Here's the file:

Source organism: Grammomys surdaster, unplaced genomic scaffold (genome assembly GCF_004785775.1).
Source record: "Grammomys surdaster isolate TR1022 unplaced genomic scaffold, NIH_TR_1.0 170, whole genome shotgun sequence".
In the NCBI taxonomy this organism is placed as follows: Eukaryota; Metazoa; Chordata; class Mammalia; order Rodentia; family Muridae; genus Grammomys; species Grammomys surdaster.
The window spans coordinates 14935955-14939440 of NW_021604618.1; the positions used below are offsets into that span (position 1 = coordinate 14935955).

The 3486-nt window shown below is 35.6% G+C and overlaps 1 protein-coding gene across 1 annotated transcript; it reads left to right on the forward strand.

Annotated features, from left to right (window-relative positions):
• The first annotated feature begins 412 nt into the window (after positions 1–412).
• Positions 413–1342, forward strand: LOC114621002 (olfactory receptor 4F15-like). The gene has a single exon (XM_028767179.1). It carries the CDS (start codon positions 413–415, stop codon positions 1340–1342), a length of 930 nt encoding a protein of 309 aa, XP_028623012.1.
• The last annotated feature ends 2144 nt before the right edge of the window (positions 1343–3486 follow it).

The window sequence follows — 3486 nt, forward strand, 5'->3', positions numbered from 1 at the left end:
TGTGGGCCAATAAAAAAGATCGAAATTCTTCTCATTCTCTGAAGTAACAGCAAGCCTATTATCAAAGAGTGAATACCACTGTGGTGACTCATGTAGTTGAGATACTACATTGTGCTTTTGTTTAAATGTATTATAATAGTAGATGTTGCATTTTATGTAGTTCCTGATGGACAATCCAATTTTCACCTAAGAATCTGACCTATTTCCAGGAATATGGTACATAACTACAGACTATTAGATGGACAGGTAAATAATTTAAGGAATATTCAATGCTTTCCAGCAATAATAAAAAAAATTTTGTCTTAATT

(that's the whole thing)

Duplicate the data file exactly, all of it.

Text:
Source organism: Grammomys surdaster, unplaced genomic scaffold (genome assembly GCF_004785775.1).
Source record: "Grammomys surdaster isolate TR1022 unplaced genomic scaffold, NIH_TR_1.0 170, whole genome shotgun sequence".
In the NCBI taxonomy this organism is placed as follows: Eukaryota; Metazoa; Chordata; class Mammalia; order Rodentia; family Muridae; genus Grammomys; species Grammomys surdaster.
The window spans coordinates 14935955-14939440 of NW_021604618.1; the positions used below are offsets into that span (position 1 = coordinate 14935955).

The 3486-nt window shown below is 35.6% G+C and overlaps 1 protein-coding gene across 1 annotated transcript; it reads left to right on the forward strand.

Annotated features, from left to right (window-relative positions):
• The first annotated feature begins 412 nt into the window (after positions 1–412).
• Positions 413–1342, forward strand: LOC114621002 (olfactory receptor 4F15-like). The gene has a single exon (XM_028767179.1). It carries the CDS (start codon positions 413–415, stop codon positions 1340–1342), a length of 930 nt encoding a protein of 309 aa, XP_028623012.1.
• The last annotated feature ends 2144 nt before the right edge of the window (positions 1343–3486 follow it).

The window sequence follows — 3486 nt, forward strand, 5'->3', positions numbered from 1 at the left end:
TGTGGGCCAATAAAAAAGATCGAAATTCTTCTCATTCTCTGAAGTAACAGCAAGCCTATTATCAAAGAGTGAATACCACTGTGGTGACTCATGTAGTTGAGATACTACATTGTGCTTTTGTTTAAATGTATTATAATAGTAGATGTTGCATTTTATGTAGTTCCTGATGGACAATCCAATTTTCACCTAAGAATCTGACCTATTTCCAGGAATATGGTACATAACTACAGACTATTAGATGGACAGGTAAATAATTTAAGGAATATTCAATGCTTTCCAGCAATAATAAAAAAAATTTTGTCTTAATT